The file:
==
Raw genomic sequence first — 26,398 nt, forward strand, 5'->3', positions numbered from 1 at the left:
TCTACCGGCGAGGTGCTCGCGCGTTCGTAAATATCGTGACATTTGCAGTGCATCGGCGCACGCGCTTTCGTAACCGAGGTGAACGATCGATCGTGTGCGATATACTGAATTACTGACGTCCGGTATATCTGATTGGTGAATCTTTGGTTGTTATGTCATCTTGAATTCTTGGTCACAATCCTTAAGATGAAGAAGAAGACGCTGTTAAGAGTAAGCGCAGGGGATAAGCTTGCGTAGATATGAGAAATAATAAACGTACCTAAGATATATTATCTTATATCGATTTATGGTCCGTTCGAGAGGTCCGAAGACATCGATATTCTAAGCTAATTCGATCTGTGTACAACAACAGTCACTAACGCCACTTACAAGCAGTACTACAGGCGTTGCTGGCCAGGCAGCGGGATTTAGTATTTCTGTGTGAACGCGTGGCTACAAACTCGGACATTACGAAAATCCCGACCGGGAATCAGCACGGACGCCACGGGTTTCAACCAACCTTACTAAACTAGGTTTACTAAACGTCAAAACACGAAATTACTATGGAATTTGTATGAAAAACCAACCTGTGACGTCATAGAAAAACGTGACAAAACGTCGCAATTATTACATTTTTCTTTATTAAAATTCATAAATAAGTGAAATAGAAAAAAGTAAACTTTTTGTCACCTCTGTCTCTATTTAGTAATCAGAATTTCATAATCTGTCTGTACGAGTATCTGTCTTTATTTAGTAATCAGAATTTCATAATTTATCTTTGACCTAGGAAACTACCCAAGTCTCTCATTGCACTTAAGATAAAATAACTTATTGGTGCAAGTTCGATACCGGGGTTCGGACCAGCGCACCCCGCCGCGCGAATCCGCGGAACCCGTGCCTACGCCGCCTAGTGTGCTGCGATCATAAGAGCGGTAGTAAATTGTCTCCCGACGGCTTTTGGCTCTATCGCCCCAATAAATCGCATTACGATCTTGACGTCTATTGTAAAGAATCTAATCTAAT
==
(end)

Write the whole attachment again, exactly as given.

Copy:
Raw genomic sequence first — 26,398 nt, forward strand, 5'->3', positions numbered from 1 at the left:
TCTACCGGCGAGGTGCTCGCGCGTTCGTAAATATCGTGACATTTGCAGTGCATCGGCGCACGCGCTTTCGTAACCGAGGTGAACGATCGATCGTGTGCGATATACTGAATTACTGACGTCCGGTATATCTGATTGGTGAATCTTTGGTTGTTATGTCATCTTGAATTCTTGGTCACAATCCTTAAGATGAAGAAGAAGACGCTGTTAAGAGTAAGCGCAGGGGATAAGCTTGCGTAGATATGAGAAATAATAAACGTACCTAAGATATATTATCTTATATCGATTTATGGTCCGTTCGAGAGGTCCGAAGACATCGATATTCTAAGCTAATTCGATCTGTGTACAACAACAGTCACTAACGCCACTTACAAGCAGTACTACAGGCGTTGCTGGCCAGGCAGCGGGATTTAGTATTTCTGTGTGAACGCGTGGCTACAAACTCGGACATTACGAAAATCCCGACCGGGAATCAGCACGGACGCCACGGGTTTCAACCAACCTTACTAAACTAGGTTTACTAAACGTCAAAACACGAAATTACTATGGAATTTGTATGAAAAACCAACCTGTGACGTCATAGAAAAACGTGACAAAACGTCGCAATTATTACATTTTTCTTTATTAAAATTCATAAATAAGTGAAATAGAAAAAAGTAAACTTTTTGTCACCTCTGTCTCTATTTAGTAATCAGAATTTCATAATCTGTCTGTACGAGTATCTGTCTTTATTTAGTAATCAGAATTTCATAATTTATCTTTGACCTAGGAAACTACCCAAGTCTCTCATTGCACTTAAGATAAAATAACTTATTGGTGCAAGTTCGATACCGGGGTTCGGACCAGCGCACCCCGCCGCGCGAATCCGCGGAACCCGTGCCTACGCCGCCTAGTGTGCTGCGATCATAAGAGCGGTAGTAAATTGTCTCCCGACGGCTTTTGGCTCTATCGCCCCAATAAATCGCATTACGATCTTGACGTCTATTGTAAAGAATCTAATCTAAT